TIP of the day: from the blogs - the meaning of a word

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MJ. Smith | Forum Activity | Posted: Sun, Jan 31 2016 11:36 AM

From Word Studies on the Biblical Training site:

Basic Principles for Biblical Word Studies

A. Words generally have a semantic range, not one all-encompassing “meaning”

When using them, then, let’s talk about some basic principles for word studies, some basic principles of lexical semantics. Here is our first principle. Words generally have a semantic range, not one all-encompassing meaning. Let’s take the English word “field,” what does the English word “field” mean? Well it does not have a literal meaning; it has a range of possible meanings. 

Field could mean a cultivated piece of land. Field could refer to a background area as in a flag with a field of blue. It could refer to a topic or subject of academic interest like the field of mathematics. It could be an area where a sport takes place, like the players took to the field. So words do not generally have a literal meaning or an all-encompassing meaning, they have what we call a semantic range. 

And it is the same with Greek or Hebrew words, that is words that are in the Bible. Take the word charis, for example. A beginning Greek student might say, “Charis, oh that word means “grace” as in Ephesians 2:9, for it is by grace you have been saved through faith.” But, in fact, the word charis can mean much more than grace, it can mean favor, for example. “Do not be afraid Mary, you have found favor with God” in Luke 1:30. It can mean not undeserved favor sometimes we think of grace but credit earned. Luke 6:32 says, “If you love those who love you what charis, what credit, is that to you?” It can mean good will earned. Acts 7:10, “He gave Joseph wisdom and enabled him to gain the good will of Pharaoh King of Egypt.” It can mean thanksgiving. Luke 17:9, “Would he thank, or give grace, to the servant because he did what he was told.” So the word has a semantic range, not one all-encompassing meaning.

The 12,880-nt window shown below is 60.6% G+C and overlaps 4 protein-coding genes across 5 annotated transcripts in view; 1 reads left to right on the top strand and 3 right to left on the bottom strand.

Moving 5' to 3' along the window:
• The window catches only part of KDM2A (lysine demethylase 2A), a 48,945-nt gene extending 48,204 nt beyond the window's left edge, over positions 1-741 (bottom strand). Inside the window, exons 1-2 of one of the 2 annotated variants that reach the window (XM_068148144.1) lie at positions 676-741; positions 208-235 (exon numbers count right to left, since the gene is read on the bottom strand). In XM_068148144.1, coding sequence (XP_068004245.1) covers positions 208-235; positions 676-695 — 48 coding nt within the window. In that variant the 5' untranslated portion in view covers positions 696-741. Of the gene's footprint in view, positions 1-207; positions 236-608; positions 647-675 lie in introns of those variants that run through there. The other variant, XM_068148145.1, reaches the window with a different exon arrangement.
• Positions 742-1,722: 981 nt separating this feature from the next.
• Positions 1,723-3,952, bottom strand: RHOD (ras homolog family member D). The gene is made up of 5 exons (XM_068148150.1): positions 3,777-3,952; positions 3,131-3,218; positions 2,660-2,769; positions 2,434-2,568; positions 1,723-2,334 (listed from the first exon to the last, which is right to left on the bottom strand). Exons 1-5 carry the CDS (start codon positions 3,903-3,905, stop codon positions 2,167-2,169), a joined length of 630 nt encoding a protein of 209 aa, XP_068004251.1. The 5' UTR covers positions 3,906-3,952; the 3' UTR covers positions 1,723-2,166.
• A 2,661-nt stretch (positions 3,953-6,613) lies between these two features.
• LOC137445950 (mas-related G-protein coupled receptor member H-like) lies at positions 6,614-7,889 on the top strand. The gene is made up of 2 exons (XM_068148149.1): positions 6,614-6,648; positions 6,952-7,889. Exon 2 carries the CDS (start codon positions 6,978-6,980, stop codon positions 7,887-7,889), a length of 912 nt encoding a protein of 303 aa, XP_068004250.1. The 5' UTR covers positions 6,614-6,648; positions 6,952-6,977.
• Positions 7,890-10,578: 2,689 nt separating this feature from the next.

B. Context determines which particular “referent” or “sense” within this semantic range the author intended. 

So what determines which meaning is correct? The answer, of course, is a word we have used a lot in this class, this course, and that word is context; context determines which sense is intended. I know that the word charis means undeserved favor or grace in Ephesians 2:8-9, because it says, “For it is by grace you have been saved through faith and that not of ourselves,” it is nothing you have done. I know that it means credit earned or good will in Luke 6:32, because of the context “what credit is that to you,” or “what have you earned” in that case. So it is the context, the words around it, the literary context that determines which sense, which meaning within the semantic range that the author intended. 

C. Words normally have only one “sense” in any particular literary context.

So two principles, words generally have a semantic range, not one all-encompassing meaning. Secondly, context determines which sense the author intended and third words normally have only one sense in any particular context. If I say, “he planted corn in his field,” I mean by “field” a cultivated piece of land. If I say, “he is an expert in the field of mathematics,” then I mean a field of study. I do not mean both meanings when I say the word, I only mean one. So our third point again, words normally have only one sense in any particular context.